Two recent events gave us ample pause to reflect on the ways that basketball has impacted our world in the 127 years of it’s existence: the start of the 2018-19 NBA season and the centennial of the Great War’s armistice on November 11. While soccer (football) claims the mantle of the world’s most beloved and popular sport, it has several decades advance play on basketball. But as these two fall pegs illustrate, the orange ball has made great bounds.
Both sports had their modern watershed moments during the Great War, which contrary to popular misconceptions of being musty and dusty, is still a part of our everyday reality. As I reminded former collageues at the U.S. Department of State during my recent talk, “Sport Diplomacy: From World War One to Today,” the 1914-1918 era enabled many of our everyday references and actions—from wearing wristwatches to plastic surgery, medical advances (including news chemicals with which athletes could enhance performances post-1920!), and more.
Even within the sports terrain, the war casts a long shadow, responsible for popularizing and democratizing many sports, especially team sports. Here, basketball and soccer are the two key stories. As explained in my recent Sporting News piece, the war was a watershed for basketball globally, accelerating its popularity in places as disparate as France, the United States, and China, while sowing the seeds for it’s 1920s implementation in the Balkans, Central Europe, and elsewhere. Moreover, as my conversation with the Orlando Magic’s Nikola Vucevic highlighted, then as today, basektball serves as a bridge across cultures, bringing people together through shared love of the game and helping to tear down barriers. You can read the full piece plus the secrets behind Shaq O’Nealovic here :)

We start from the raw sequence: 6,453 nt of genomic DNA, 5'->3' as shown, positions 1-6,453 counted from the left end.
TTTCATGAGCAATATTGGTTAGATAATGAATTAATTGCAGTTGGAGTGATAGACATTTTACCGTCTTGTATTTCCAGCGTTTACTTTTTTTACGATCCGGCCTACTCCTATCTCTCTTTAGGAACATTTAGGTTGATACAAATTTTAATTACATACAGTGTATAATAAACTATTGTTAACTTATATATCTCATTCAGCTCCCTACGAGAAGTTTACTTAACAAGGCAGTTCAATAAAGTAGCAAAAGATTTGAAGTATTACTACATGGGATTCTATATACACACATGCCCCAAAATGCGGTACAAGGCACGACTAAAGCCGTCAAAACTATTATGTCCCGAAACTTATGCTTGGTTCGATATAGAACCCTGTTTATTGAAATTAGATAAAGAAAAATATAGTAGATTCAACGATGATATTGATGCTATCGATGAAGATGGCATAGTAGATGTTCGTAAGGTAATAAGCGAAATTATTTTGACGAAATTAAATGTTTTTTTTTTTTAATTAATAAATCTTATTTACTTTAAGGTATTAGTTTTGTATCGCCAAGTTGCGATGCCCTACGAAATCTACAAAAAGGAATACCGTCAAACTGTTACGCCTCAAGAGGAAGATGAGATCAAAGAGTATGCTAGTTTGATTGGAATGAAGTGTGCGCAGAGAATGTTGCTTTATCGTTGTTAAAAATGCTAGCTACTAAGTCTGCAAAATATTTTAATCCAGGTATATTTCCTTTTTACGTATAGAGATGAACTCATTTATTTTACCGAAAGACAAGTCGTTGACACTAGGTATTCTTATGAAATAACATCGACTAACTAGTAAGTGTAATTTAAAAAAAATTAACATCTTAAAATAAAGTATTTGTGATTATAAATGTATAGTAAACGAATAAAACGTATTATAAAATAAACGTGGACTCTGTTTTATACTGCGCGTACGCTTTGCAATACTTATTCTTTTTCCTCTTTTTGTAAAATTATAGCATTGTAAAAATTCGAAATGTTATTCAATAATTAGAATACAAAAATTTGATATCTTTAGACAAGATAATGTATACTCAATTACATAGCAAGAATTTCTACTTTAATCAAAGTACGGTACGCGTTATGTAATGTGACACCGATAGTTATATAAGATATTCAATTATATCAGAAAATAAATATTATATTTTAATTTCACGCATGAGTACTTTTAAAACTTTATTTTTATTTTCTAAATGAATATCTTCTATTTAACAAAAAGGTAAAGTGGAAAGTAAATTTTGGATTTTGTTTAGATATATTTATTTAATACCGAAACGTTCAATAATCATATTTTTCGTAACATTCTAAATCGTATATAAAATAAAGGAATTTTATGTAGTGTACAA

If basketball began as a sport to help build healthy bodies, minds, and morals, then today it has also become a prime ground for diplomacy via cultural exchanges and the everyday people-to-people exchanges that occur in the locker room, stadium, court, and more. I’ve previously written on this angle vis-a-vis Martin Feinberg, Michel Rat, and the Paris Université Club team of the 1950s—as well as the 1966 France national team visit to China, a goodwill gesture to help cement ties following Paris’ reestablishment of official diplomatic relations with Beijing in 1964.
But what do these exchanges look like today, both formally via national teams and informally via the international players who are tearing up NBA courts? That’s the question that my recent piece, “The Superpower of International Basketball Diplomacy” tackles. Read more at The Athletic or full pdf access here.